Kim & Rima McKinzey
rkm at SLIP.NET
Mon Aug 9 07:12:55 UTC 1999
At 10:30 PM -0400 8/7/99, Michael K. Gottlieb wrote:
>On Sat, 7 Aug 1999, James E. Clapp wrote:
>> "Twinkie Defense" (though I recently read or heard something about a
>> lawyer in the Twinkie case claiming there was no such defense and it's all
>> an urban legend--or at any rate a distortion or confusion about the nature
>> of the defense raised in that famous anti-Gay hate crime).
>My understanding, based on what I've heard from those involved in the
>case, is that Dan White's sugar intake leading up to the double murder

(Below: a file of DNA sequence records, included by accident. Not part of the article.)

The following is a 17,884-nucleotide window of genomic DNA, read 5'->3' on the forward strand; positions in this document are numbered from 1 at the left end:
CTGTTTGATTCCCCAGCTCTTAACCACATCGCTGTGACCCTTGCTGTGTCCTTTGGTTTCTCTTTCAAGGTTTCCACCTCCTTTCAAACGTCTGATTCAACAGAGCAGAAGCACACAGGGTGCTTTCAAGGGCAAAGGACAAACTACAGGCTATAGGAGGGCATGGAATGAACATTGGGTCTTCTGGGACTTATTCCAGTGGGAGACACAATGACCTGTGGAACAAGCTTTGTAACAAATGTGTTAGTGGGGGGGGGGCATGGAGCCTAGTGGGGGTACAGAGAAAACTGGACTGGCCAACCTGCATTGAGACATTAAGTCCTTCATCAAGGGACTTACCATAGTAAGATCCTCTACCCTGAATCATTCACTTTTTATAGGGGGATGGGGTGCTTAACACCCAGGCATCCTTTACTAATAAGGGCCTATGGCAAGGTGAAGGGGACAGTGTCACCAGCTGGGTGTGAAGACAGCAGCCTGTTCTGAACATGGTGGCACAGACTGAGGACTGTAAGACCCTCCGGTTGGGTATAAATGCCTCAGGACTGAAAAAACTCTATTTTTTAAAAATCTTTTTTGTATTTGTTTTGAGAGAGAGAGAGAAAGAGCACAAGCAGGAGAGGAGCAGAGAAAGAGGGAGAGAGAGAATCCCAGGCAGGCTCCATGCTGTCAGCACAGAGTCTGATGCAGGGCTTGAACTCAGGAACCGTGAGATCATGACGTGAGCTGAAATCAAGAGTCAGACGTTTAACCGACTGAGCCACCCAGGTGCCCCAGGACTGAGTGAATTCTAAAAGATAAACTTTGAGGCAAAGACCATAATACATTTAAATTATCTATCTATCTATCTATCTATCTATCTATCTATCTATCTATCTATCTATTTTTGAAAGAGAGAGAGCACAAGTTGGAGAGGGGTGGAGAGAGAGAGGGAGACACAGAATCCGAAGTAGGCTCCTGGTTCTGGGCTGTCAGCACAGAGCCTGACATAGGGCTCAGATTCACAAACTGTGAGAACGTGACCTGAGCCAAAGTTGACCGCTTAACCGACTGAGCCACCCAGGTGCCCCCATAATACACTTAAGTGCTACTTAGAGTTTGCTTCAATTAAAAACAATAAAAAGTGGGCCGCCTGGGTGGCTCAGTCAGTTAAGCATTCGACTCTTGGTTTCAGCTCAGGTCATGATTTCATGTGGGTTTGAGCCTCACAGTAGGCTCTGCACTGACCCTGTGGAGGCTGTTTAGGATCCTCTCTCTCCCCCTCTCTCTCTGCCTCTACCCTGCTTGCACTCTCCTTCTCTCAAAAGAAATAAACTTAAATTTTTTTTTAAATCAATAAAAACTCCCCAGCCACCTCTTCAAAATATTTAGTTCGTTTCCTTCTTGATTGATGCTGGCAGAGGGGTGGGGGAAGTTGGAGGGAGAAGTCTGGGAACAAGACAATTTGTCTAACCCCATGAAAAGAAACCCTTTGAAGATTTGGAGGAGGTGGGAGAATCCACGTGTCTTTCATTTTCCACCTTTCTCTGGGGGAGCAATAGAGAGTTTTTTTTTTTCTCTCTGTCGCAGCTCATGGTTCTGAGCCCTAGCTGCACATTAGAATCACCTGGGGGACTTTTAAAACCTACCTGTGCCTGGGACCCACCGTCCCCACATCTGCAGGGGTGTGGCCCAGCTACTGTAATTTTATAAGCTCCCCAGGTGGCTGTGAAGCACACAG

>(his consumption of Twinkies) was mentioned as an off-hand remark by one
>of the testifying doctors and the later exaggerations were a result of
>the public shock at the success of White's diminished capacity defense.
>The defense, however, was not at all based or dependent on White's Twinkie
Thought I'd ask my husband, a forensic psychologist, to perhaps clarify the
subject a bit. Rima
Martin Blinder, MD, was the psychiatrist who tried to explain how
hypoglycemia could lead to a diminished capacity. It was part of his
report, & can be read in his book. The jury understood the notion, &
rendered a verdict accordingly.
DC is still an important part of legal decision making, it just isn't
codified as such. In most cases, DC is really a mitigating factor, to be
considered in sentencing rather than in verdict making. However, when level
of intent is important, the ability of the def to FORM that intent becomes
part of the verdict.
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